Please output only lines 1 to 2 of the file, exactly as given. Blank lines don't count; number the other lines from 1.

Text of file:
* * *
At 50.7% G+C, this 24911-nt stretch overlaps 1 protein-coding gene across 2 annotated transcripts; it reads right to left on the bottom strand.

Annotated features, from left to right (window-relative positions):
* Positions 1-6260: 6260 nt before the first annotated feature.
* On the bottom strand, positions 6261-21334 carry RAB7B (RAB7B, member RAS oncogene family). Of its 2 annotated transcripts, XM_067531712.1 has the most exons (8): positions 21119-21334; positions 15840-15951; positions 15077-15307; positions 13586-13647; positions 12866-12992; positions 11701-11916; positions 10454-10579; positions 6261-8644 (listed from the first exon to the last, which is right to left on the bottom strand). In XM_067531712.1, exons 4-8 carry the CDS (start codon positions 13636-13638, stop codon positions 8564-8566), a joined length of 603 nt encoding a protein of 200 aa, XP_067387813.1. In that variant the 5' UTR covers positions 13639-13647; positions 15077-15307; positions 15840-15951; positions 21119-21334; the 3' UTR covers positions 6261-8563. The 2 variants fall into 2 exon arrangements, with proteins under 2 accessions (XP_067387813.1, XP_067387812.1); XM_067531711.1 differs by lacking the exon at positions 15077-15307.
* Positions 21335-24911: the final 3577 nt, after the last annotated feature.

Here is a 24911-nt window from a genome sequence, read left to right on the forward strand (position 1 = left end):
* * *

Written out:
At 50.7% G+C, this 24911-nt stretch overlaps 1 protein-coding gene across 2 annotated transcripts; it reads right to left on the bottom strand.

Annotated features, from left to right (window-relative positions):